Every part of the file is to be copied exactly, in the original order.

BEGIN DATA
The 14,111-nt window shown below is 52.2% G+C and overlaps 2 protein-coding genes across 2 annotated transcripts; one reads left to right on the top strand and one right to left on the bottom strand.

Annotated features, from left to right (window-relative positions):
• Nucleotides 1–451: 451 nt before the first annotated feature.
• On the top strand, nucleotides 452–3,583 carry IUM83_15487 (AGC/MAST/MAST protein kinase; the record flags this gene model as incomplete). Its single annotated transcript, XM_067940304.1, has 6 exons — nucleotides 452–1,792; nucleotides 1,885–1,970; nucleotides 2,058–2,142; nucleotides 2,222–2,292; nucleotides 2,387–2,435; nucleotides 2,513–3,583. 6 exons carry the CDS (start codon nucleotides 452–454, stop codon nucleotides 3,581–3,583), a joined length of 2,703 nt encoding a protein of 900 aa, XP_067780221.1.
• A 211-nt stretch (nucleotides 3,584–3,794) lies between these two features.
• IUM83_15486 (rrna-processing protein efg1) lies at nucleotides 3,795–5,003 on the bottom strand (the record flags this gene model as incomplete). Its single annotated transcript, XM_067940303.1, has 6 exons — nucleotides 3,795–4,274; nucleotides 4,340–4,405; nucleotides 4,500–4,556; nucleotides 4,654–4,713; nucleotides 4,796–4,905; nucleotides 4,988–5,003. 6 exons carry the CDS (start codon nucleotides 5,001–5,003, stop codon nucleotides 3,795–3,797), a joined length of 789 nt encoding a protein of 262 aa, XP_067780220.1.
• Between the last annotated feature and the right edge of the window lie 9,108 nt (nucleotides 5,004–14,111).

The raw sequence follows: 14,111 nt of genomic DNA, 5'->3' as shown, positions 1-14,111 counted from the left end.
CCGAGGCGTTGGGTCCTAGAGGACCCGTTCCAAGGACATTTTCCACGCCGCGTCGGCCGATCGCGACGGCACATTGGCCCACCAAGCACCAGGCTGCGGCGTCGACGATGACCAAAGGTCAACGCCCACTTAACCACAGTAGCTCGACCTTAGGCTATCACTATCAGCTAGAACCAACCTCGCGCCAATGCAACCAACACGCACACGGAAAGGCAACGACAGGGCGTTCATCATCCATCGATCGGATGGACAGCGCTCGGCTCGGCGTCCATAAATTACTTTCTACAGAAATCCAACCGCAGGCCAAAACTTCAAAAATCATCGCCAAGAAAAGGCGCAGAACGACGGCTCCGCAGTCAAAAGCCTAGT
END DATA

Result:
The 14,111-nt window shown below is 52.2% G+C and overlaps 2 protein-coding genes across 2 annotated transcripts; one reads left to right on the top strand and one right to left on the bottom strand.

Annotated features, from left to right (window-relative positions):
• Nucleotides 1–451: 451 nt before the first annotated feature.
• On the top strand, nucleotides 452–3,583 carry IUM83_15487 (AGC/MAST/MAST protein kinase; the record flags this gene model as incomplete). Its single annotated transcript, XM_067940304.1, has 6 exons — nucleotides 452–1,792; nucleotides 1,885–1,970; nucleotides 2,058–2,142; nucleotides 2,222–2,292; nucleotides 2,387–2,435; nucleotides 2,513–3,583. 6 exons carry the CDS (start codon nucleotides 452–454, stop codon nucleotides 3,581–3,583), a joined length of 2,703 nt encoding a protein of 900 aa, XP_067780221.1.
• A 211-nt stretch (nucleotides 3,584–3,794) lies between these two features.
• IUM83_15486 (rrna-processing protein efg1) lies at nucleotides 3,795–5,003 on the bottom strand (the record flags this gene model as incomplete). Its single annotated transcript, XM_067940303.1, has 6 exons — nucleotides 3,795–4,274; nucleotides 4,340–4,405; nucleotides 4,500–4,556; nucleotides 4,654–4,713; nucleotides 4,796–4,905; nucleotides 4,988–5,003. 6 exons carry the CDS (start codon nucleotides 5,001–5,003, stop codon nucleotides 3,795–3,797), a joined length of 789 nt encoding a protein of 262 aa, XP_067780220.1.
• Between the last annotated feature and the right edge of the window lie 9,108 nt (nucleotides 5,004–14,111).

The raw sequence follows: 14,111 nt of genomic DNA, 5'->3' as shown, positions 1-14,111 counted from the left end.
CCGAGGCGTTGGGTCCTAGAGGACCCGTTCCAAGGACATTTTCCACGCCGCGTCGGCCGATCGCGACGGCACATTGGCCCACCAAGCACCAGGCTGCGGCGTCGACGATGACCAAAGGTCAACGCCCACTTAACCACAGTAGCTCGACCTTAGGCTATCACTATCAGCTAGAACCAACCTCGCGCCAATGCAACCAACACGCACACGGAAAGGCAACGACAGGGCGTTCATCATCCATCGATCGGATGGACAGCGCTCGGCTCGGCGTCCATAAATTACTTTCTACAGAAATCCAACCGCAGGCCAAAACTTCAAAAATCATCGCCAAGAAAAGGCGCAGAACGACGGCTCCGCAGTCAAAAGCCTAGT